New paper: The long history of gentrification in Vienna, 1890-2020.

I have a new paper on the history of gentrification in Vienna out in the journal City. It’s a collaborative piece I co-authored with the geographer Walter Matznetter from the University of Vienna. We attempt to account for the changing state of gentrification in the city over the last 130 years. Furthermore, we draw three broader arguments for gentrification scholarship from the Vienna case. The abstract is below, you can read the full paper open-access here:

The paper is part of a special feature on Gentrification in historical perspective. Thanks to @CodyHochstenB and @TimVerlaan for putting it together, for useful comments and for including our paper. Thanks to the City editors for helpful feedback! You can find the full special feature here:

We do more work on gentrification and housing system change in Vienna in our Housing Research Group at TU Wien. You can find more on our work here:

Kadi, J. & W. Matznetter (2022) The long history of gentrification in Vienna 1890-2020. City – Analysis of urban trends, culture, theory, policy, action.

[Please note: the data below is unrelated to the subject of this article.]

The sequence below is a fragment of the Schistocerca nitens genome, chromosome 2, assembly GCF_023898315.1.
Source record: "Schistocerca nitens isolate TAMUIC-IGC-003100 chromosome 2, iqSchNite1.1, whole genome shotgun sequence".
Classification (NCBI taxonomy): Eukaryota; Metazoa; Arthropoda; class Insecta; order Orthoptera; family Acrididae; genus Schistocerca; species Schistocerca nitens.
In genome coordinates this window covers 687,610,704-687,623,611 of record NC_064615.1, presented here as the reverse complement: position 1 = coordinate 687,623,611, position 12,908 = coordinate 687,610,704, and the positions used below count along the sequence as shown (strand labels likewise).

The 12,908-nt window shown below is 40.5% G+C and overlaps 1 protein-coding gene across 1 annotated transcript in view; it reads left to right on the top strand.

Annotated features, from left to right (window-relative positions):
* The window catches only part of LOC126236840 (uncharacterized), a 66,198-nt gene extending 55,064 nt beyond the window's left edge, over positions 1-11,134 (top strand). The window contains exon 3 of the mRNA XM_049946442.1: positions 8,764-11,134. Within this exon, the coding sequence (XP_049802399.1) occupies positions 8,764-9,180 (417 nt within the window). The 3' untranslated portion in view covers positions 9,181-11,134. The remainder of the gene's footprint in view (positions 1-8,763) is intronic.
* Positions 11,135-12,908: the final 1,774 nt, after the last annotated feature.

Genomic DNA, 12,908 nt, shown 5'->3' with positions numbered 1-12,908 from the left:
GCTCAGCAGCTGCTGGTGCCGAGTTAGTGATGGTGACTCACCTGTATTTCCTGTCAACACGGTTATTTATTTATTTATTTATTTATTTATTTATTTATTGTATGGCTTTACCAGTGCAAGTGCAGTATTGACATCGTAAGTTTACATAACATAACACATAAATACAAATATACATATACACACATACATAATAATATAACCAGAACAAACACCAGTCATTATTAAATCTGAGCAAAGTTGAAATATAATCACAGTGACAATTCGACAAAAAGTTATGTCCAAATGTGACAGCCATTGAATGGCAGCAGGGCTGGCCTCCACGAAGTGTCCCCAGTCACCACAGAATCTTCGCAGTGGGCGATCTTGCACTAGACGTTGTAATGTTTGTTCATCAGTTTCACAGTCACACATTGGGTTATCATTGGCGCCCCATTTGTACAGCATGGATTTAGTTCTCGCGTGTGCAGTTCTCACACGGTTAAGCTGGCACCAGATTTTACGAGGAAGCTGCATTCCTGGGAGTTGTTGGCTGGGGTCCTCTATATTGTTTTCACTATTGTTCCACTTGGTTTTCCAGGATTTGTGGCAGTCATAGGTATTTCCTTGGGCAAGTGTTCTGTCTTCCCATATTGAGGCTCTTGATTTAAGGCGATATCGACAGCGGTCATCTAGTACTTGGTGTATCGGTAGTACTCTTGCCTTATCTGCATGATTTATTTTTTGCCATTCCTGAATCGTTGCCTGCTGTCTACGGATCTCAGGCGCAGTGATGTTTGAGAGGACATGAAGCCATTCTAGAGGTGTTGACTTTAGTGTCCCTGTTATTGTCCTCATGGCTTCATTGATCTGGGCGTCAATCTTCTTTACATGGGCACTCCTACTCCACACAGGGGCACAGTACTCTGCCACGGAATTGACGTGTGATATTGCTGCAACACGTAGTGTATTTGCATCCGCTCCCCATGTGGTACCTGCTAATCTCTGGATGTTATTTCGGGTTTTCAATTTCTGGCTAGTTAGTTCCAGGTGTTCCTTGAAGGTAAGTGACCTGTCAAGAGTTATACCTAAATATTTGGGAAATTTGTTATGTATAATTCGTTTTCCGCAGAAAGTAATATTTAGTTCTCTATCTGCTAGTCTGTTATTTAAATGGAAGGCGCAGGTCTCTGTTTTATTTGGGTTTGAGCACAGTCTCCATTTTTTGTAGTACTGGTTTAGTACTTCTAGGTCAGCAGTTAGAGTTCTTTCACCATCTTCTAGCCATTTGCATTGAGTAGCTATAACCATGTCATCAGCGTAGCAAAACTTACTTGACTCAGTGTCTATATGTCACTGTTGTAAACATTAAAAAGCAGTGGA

This article distinguishes between six historical phases of gentrification in Vienna. These phases emanate from shifting demographic, economic and housing policy circumstances that have decisively shaped gentrification dynamics in the city. Vienna is a rather unusual context compared to cities that are typically in the focus of gentrification research: for considerable parts of the 20th century, the city experienced pronounced demographic decline and economic stagnation. Meanwhile, strong state intervention from the 1920s onwards has shaped the urban housing market. We show how these particular circumstances have moulded gentrification processes throughout the past 130 years. We draw three broader arguments from our analysis: first, there is great value in historicizing gentrification research. Not only does it add empirical evidence to whether and how gentrification functioned prior to it first being mentioned in 1960s London, but also offers a substantial insight into current mechanisms of gentrification. In Vienna, institutions, rules and buildings from earlier periods persist and continue to exert considerable influence on the specificities of gentrification dynamics today. Second, the Vienna case highlights the need to develop more locally specific periodizations of gentrification that give more consideration to contextual circumstances. Third, the analysis points to two specific forms of neighbourhood downgrading since 1890, which are relevant in Vienna and possibly also in other cities: ‘incumbent downgrading’ for 1918–1938, and ‘reverse gentrification’ for the atrocities of Nazi housing policy between 1938 and 1945. View paper